To read this content please select one of the options below:

On the integration of manufacturing strategy: deconstructing Hoshin Kanri

Matthias Thürer (Jinan University, Guangzhou, China)
Thomas Maschek (Technical University Dortmund, Dortmund, Germany)
Lawrence Fredendall (College of Business and Behavioral Science, Clemson University, Clemson, South Carolina, USA)
Peter Gianiodis (Duquesne University, Pittsburgh, Pennsylvania, USA)
Mark Stevenson (Department of Management Science, Lancaster University, Lancaster, UK)
Jochen Deuse (Technical University Dortmund, Dortmund, Germany)

Management Research Review

ISSN: 2040-8269

Article publication date: 22 November 2018

Issue publication date: 20 March 2019




The purpose of this paper is to show that Hoshin Kanri has the potential to integrate the operations strategy literature into a coherent structure. Hoshin Kanri’s planning process is typically described as a top-down cascading of goals, starting with the senior management’s goals and moving to the lowest organizational level. The authors argue that this misrepresents a firm’s actual cognitive processes in practice because it implies reasoning from the effects to the cause, and assumes a direct causal relationship between what the customer wants and what is realizable by the system.


This study is conceptual, based on abductive reasoning and the literature.


The actual strategic thought process executed in an organization consists of three iterative processes: (i) a translation process that derives the desired customer attributes from customer/stakeholder data, (ii) a process of causal inference that predicts realizable customer attributes from a possible system design and (iii) an integrative process of strategic choices whereby (i) and (ii) are aligned. Each element relies on different cognitive processes (logical relation, causal relation and choice).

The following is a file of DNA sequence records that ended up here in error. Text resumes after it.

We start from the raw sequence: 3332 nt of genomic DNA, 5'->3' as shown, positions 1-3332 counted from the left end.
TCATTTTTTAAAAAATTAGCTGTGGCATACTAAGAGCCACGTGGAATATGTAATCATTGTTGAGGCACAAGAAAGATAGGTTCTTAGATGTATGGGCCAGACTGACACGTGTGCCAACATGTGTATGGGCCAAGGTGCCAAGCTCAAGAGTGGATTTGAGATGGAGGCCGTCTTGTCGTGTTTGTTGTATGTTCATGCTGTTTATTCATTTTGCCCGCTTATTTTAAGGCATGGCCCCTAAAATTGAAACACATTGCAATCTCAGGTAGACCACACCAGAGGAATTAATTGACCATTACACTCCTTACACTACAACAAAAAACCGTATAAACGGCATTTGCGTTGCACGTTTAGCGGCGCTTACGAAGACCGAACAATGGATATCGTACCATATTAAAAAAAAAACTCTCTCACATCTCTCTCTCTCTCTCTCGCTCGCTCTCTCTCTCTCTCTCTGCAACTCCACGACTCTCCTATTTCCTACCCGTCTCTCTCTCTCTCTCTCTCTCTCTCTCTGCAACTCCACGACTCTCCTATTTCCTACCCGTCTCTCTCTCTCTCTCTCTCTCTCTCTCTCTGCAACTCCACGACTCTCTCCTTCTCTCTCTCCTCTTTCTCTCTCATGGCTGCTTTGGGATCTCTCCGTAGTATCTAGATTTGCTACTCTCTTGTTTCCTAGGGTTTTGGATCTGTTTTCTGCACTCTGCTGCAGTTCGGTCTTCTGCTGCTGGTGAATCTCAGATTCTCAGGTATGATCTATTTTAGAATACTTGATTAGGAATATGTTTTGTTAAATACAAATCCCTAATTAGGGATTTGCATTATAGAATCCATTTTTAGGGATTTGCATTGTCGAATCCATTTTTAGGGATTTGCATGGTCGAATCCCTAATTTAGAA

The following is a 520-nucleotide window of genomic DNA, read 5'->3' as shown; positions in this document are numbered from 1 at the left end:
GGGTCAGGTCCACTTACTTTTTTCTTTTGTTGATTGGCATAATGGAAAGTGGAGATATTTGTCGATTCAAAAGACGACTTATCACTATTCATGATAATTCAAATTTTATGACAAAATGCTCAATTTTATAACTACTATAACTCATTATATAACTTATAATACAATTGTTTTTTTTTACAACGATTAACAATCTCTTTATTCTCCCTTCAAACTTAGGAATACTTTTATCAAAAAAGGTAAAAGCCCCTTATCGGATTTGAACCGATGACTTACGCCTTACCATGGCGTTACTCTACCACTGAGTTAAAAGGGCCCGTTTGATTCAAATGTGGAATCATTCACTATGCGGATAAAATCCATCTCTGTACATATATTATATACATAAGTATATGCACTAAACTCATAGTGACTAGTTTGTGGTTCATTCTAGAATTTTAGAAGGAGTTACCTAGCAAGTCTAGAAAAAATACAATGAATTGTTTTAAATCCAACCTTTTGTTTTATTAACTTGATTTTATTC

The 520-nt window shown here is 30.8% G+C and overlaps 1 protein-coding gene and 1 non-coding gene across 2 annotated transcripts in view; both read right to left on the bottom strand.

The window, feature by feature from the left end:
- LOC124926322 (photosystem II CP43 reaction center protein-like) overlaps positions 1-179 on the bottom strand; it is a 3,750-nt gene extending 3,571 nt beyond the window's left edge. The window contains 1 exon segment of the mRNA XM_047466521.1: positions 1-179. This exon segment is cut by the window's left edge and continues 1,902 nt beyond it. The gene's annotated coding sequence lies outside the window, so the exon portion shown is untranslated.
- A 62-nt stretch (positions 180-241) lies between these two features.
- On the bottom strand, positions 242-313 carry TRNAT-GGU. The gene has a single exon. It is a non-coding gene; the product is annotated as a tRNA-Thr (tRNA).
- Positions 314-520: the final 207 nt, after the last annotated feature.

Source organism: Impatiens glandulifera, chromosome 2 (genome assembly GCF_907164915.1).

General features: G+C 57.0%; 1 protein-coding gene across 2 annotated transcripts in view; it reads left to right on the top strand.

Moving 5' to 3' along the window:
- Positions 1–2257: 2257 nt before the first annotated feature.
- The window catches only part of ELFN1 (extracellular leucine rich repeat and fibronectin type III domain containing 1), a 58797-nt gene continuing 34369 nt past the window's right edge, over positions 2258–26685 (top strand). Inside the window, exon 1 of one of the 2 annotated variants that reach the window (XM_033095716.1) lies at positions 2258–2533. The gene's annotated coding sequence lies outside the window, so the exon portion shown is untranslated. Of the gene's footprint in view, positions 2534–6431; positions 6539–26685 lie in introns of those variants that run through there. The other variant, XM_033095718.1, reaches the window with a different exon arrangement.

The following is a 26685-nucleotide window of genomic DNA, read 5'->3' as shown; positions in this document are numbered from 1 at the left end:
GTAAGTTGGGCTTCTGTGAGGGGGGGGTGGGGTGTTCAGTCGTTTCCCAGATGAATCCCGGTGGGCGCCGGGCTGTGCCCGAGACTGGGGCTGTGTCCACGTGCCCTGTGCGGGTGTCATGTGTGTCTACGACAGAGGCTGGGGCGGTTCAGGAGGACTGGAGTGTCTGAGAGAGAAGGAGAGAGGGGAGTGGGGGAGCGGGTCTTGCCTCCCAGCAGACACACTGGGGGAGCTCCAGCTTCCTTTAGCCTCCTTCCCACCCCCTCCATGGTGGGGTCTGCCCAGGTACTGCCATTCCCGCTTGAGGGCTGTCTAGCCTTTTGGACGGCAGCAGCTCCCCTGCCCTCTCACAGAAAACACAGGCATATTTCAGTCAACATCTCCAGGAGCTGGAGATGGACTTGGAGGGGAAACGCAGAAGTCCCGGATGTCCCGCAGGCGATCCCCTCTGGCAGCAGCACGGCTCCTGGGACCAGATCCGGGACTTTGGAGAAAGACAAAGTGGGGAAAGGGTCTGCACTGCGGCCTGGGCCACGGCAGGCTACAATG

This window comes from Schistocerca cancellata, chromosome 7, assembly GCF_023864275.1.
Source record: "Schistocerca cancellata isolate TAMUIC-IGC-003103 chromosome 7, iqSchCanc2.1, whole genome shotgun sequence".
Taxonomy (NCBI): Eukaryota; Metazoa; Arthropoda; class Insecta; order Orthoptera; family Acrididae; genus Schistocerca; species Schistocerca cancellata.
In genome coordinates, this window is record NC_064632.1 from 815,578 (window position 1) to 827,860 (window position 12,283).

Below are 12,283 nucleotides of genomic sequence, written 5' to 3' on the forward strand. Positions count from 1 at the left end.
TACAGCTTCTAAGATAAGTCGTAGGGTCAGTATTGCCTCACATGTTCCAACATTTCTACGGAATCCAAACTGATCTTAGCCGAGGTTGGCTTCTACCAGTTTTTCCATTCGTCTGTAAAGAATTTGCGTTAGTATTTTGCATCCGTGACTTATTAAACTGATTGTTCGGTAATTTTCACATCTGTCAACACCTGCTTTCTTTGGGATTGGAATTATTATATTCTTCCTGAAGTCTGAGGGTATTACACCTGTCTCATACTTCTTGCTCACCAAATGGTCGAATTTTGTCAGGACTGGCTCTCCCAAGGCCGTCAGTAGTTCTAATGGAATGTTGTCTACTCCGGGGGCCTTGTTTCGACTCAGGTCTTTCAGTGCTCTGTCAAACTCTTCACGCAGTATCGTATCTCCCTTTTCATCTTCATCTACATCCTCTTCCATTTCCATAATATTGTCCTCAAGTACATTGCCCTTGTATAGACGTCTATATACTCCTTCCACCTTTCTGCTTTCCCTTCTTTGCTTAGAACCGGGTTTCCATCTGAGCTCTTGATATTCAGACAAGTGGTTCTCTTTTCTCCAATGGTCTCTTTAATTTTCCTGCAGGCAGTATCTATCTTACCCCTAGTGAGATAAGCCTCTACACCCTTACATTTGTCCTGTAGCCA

Research limitations/implications

By aligning the thought and planning processes, the competing concepts of manufacturing strategy are integrated into a coherent structure.

Practical implications

Different techniques have to be applied for each of the three elements. As each element relies on different cognitive processes (logical relation, causal relation and choice), the use of unifying tools (e.g. in the form of matrices, as often presented in the literature) is inappropriate.


This is the first study to focus on the thought processes underpinning manufacturing strategy.



This work was supported by the National Natural Science Foundation of China [Grant Number 71750410694] and the Guangdong Province Universities and Colleges Pearl River Scholar Funded Scheme 2017.


Thürer, M., Maschek, T., Fredendall, L., Gianiodis, P., Stevenson, M. and Deuse, J. (2019), "On the integration of manufacturing strategy: deconstructing Hoshin Kanri", Management Research Review, Vol. 42 No. 3, pp. 412-426.



Emerald Publishing Limited

Copyright © 2018, Emerald Publishing Limited

Related articles